St. Elizabeth of the Trinity lived her Carmelite life with great fidelity, entering ever more deeply into the mystery of the indwelling Trinity. In Saint Paul, she found her “new name”, “Laudem Gloriae” that is, “the praise of His glory.”

In early 1903, she began to show the first signs of Addison’s disease. In Lent of 1906 she became so ill that she was moved to the infirmary.

St. Elizabeth endured her great sufferings with joy and with heroic fortitude. She died, only twenty-six years of age, on November 9, 1906, the Feast of the Dedication of the Lateran Basilica, her last words being: “I am going to light, to love, to life.”

St. Elizabeth was canonized on 16 October 2016.

The following is an excerpt from Letter 185 to l’Abbé Chevignard dated 28 Nov 1903.

“Monsieur l’Abbé,
Thank you for your good prayers, thank you for your letter. What you tell me about my name does me much good; I love it so much, it expresses my entire vocation; when I think of it my soul is carried away in the great vision of the Mystery of mysteries, in the Trinity that even here below is our cloister, our dwelling, the Infinite within which we can pass through everything. At the moment I am reading some very beautiful pages in our blessed Father Saint John of the Cross on the transformation of the soul in the three Divine Persons. Monsieur l’Abbé, to what an abyss of glory we are called! Oh! I understand the silence, the recollection of the saints who could no longer leave their contemplation; thus God could lead them to the divine summits where union is made perfect between Him and the soul who has become His bride, in the mystical sense of the word. Our blessed Father says that then the Holy Spirit raises it to so wonderful a height that He makes it capable of producing in God the same spiration of love that the Father produces in the Son and the Son in the Father, the spiration that is the Holy Spirit Himself! To think that God calls us by our vocation to live in this holy light! What an adorable mystery of charity! I would like to respond to it by living on earth as the Blessed Virgin did, “keeping all these things in my heart,” burying myself, so to speak, in the depths of my soul to lose myself in the Trinity who dwells in it in order to transform me into itself. Then my motto, “my luminous ideal” as you said, will be accomplished: it will really be Elizabeth of the Trinity!”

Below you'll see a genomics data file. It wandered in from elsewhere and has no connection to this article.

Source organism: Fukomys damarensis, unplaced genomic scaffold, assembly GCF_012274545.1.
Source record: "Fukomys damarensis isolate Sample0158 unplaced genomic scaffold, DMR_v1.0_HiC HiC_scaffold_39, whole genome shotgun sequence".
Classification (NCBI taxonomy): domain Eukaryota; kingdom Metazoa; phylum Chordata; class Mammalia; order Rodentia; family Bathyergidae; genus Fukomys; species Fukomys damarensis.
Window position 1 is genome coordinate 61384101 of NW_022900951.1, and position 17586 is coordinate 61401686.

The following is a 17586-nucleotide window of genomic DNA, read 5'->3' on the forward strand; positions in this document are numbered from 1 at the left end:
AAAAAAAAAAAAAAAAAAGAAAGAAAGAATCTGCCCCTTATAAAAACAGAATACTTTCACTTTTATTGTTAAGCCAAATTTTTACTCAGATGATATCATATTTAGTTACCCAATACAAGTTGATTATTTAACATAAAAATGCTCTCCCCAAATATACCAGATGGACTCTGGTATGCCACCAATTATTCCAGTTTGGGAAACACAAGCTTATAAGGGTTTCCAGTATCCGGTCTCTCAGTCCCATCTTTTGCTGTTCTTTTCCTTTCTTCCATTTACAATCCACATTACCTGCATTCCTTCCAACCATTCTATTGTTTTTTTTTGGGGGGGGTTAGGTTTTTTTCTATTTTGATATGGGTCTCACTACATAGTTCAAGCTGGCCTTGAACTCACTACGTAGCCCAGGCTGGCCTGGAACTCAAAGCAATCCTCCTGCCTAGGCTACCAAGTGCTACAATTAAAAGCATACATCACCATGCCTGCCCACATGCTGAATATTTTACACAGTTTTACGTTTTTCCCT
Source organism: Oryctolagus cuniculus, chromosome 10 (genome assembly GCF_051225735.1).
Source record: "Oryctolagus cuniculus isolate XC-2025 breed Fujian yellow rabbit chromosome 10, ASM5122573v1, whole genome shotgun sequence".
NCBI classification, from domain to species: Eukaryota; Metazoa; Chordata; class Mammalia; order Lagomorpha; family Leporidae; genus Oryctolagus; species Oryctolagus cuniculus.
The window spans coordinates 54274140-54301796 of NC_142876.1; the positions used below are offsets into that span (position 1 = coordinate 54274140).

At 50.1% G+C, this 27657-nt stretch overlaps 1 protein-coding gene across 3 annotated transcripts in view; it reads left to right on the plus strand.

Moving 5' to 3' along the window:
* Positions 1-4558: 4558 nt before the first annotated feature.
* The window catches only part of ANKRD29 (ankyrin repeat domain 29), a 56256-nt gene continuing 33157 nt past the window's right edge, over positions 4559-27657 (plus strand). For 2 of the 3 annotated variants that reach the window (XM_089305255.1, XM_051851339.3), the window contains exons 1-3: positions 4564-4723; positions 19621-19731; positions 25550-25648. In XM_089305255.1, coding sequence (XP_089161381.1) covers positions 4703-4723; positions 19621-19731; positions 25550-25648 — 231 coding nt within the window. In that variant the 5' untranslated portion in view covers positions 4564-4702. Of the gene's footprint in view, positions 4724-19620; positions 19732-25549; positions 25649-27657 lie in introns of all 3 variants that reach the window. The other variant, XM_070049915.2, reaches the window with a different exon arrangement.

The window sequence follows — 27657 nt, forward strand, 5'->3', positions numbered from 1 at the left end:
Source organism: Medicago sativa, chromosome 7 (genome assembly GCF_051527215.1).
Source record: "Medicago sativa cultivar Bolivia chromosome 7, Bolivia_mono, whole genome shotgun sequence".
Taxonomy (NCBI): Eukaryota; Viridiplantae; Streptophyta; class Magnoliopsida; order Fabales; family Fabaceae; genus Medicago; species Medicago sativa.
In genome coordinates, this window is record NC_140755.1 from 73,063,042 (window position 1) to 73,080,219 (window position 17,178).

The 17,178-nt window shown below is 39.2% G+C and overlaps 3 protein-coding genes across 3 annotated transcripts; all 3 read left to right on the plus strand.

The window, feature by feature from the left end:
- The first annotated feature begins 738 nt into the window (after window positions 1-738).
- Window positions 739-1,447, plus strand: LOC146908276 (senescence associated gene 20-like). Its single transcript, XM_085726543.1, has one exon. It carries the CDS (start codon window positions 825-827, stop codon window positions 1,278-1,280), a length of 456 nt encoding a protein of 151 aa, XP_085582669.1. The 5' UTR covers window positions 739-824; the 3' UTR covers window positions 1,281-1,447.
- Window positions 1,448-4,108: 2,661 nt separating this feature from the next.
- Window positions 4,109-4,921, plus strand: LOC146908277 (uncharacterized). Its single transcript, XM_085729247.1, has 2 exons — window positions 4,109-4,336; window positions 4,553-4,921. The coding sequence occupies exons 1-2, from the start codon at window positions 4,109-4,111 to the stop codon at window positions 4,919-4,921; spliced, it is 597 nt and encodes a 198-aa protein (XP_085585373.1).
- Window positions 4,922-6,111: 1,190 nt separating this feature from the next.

May we all grow in the loving awareness of and be transformed in Love by the indwelling of the Most Holy Trinity! Happy Feast!

(courtesy of the Discalced Carmelites, Washington Province)

St Teresa of Avila

St. Teresa of Avila (1515–1582), has fascinated me for years. I often feel unworthy in saying that I follow her apostolic, contemplative zeal and desire for God. And yet, her powerful witness has educated me through the years. She was a strong and important female woman of the Church. St. Teresa of Avila was named the first female Doctor of the Church.

Teresa’s own history reveals her experience and motivations in the monastic life when she speaks of a mediocre prayer life, lax discipline and a loss of zeal for redemptive penance caused by too much socialization with visitors. The Lord in His infinite Wisdom called Teresa to give Him her heart and a desire to live differently through an intense experience of prayer experience to renounce worldly attachments and enter deeper into a life of prayer. An experience, not a discourse, moved her to making this a way of life and a teaching. It is reported that she was being encouraged by a mystical vision of her place in hell if she was unfaithful to God’s graces.